WASHINGTON - Alone in the Oval Office three months before the U.S. led-invasion of Iraq, President Bush asked Condoleezza Rice whether she believed war was the proper course, a new book about the close presidential adviser said.
"Yes," the book quotes Rice as telling Bush, the United States would have no choice unless Saddam Hussein suddenly yielded to international pressure over his supposed weapons of mass destruction.
"Everybody knew what the consequences meant," Rice said in an interview for "Condoleezza Rice, an American Life." "We would have to carry through."
Rice, then Bush's White House national security adviser, is often portrayed as a go-between or neutral broker before the war, keeping her opinions to herself while managing the differing prewar views among Bush's advisers.
The biography, published yesterday, makes clear that Rice was on board. The book says Rice was surprised by the sudden question from Bush. Despite months of White House discussions about Iraq, Bush had never asked her opinion point-blank, the book said.
" 'Do you think we should do this?' " Rice quoted Bush as saying.
Rice told author Elisabeth Bumiller that she knew Bush meant war.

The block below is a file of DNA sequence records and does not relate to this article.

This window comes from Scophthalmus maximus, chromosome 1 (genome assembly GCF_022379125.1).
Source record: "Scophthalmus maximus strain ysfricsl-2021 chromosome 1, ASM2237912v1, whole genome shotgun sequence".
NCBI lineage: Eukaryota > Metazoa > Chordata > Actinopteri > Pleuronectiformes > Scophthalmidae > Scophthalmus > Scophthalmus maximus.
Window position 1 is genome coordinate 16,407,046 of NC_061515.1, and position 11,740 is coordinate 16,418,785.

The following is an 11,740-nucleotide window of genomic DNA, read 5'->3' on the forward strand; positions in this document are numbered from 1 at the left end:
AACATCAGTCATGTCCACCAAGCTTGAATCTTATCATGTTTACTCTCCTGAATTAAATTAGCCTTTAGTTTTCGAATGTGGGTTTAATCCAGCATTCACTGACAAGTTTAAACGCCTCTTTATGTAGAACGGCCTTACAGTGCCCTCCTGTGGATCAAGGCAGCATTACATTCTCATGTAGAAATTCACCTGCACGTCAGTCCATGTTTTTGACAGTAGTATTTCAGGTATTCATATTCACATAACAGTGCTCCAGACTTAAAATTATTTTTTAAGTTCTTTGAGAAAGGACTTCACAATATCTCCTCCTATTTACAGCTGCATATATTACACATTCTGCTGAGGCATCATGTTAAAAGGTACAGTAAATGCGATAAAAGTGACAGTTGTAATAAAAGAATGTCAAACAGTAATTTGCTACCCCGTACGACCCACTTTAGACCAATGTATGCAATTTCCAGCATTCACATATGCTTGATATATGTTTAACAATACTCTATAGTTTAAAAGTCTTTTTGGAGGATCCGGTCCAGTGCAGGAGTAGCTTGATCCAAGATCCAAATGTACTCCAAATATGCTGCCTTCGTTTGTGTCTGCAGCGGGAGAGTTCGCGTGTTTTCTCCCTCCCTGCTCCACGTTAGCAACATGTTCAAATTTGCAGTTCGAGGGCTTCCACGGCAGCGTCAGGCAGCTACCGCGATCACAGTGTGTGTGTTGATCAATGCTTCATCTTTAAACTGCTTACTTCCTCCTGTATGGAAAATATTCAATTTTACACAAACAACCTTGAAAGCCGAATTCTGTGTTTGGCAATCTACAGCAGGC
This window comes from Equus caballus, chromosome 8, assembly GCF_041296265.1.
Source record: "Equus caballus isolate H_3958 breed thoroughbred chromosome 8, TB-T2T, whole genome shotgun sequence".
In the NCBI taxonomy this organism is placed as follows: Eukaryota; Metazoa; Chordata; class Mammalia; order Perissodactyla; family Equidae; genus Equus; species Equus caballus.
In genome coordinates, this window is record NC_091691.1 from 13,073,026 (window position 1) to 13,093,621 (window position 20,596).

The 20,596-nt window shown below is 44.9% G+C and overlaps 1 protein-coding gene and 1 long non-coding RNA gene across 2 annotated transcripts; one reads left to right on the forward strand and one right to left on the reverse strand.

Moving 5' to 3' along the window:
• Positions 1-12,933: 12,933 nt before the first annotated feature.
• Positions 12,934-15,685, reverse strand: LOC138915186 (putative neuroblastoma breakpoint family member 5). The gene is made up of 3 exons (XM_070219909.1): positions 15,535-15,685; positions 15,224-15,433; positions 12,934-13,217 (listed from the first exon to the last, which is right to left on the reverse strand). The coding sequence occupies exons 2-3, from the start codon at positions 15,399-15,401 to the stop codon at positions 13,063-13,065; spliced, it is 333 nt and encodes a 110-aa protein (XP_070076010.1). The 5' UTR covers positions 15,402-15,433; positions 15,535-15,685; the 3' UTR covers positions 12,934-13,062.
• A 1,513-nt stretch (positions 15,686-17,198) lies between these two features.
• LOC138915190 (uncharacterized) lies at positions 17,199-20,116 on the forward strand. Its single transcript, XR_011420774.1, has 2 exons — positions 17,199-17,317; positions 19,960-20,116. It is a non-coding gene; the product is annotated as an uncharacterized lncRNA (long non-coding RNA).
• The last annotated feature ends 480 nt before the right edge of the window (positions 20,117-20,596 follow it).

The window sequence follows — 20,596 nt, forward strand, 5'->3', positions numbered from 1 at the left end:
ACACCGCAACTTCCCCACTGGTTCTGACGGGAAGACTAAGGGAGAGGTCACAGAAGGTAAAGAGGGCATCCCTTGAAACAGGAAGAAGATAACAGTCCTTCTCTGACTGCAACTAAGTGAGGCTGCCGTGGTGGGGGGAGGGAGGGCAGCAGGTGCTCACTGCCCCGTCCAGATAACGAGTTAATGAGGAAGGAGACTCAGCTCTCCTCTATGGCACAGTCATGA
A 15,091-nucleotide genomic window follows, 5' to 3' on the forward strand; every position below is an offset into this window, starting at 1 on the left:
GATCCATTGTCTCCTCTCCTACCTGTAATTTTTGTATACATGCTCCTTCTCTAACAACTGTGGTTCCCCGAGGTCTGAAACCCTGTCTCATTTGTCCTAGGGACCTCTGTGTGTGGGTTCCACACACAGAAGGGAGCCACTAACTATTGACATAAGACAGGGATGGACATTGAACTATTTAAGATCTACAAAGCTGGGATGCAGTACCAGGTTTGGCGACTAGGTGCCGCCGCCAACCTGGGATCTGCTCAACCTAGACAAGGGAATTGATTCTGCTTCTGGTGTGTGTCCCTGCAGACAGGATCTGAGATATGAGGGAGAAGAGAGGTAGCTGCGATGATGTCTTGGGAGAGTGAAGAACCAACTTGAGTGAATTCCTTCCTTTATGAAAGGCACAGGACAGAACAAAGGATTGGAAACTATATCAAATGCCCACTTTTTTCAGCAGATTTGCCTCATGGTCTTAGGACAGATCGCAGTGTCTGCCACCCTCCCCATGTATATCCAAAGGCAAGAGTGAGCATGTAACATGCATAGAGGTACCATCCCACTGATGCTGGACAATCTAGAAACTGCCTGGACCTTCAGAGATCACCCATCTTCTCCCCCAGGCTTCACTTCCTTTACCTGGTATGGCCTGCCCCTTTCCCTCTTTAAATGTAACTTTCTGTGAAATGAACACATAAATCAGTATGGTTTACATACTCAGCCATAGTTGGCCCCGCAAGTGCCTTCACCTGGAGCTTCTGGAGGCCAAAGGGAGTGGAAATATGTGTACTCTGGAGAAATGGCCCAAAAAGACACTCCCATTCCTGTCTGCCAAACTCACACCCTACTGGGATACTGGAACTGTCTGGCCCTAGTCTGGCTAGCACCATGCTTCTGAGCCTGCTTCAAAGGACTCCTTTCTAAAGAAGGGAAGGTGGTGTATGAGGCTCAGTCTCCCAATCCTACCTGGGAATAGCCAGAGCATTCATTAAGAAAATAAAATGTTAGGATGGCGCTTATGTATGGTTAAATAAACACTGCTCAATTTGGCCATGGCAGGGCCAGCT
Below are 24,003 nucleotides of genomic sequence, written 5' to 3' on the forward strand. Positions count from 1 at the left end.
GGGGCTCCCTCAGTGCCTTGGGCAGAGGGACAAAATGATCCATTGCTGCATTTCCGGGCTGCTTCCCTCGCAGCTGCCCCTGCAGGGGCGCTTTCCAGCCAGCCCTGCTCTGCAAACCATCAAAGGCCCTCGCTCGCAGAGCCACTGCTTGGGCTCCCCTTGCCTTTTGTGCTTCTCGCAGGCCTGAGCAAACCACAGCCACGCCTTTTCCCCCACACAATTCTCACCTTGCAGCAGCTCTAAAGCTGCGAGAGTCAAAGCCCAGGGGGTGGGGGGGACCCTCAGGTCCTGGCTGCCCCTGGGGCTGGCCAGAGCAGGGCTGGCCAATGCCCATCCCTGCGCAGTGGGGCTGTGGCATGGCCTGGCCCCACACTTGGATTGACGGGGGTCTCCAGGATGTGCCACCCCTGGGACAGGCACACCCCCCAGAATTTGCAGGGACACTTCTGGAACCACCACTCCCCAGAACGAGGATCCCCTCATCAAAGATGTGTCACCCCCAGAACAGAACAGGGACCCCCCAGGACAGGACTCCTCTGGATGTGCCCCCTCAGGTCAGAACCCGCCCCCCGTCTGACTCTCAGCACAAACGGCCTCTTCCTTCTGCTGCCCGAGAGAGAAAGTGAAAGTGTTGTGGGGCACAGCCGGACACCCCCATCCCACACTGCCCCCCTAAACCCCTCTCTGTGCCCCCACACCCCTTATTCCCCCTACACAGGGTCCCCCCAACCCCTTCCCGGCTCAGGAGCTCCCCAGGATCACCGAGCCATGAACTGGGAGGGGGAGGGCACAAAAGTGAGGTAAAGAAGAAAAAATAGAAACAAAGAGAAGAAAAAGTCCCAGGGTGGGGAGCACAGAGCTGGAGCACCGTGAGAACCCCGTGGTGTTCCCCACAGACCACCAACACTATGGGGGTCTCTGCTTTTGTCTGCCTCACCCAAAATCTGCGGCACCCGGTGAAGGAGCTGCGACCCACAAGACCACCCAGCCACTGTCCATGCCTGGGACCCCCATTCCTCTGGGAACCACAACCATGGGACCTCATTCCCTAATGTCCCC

As Bush's second-term secretary of state, Rice has struggled to make a mark apart from the war, which has ground on far longer than she or other first-term advisers envisioned, and which has not produced the functioning democracy that she and Bush championed.
The book, the third about Rice this year, revisits Rice's power struggles with Vice President Dick Cheney and Defense Secretary Donald Rumsfeld over the war and other issues.
Rice appears as almost an extension of the Bush family, routinely spending weekends with Bush and his wife, Laura, at Camp David or tagging along when the first couple dined alone or with another couple. Rice doesn't care for the weather at the Bush ranch in Texas, but likes the opportunity for long walks with Laura Bush, the book said.
The biography covers Rice's upbringing as a child of middle-class black privilege and offers a glimpse into the personal life of the reserved diplomat.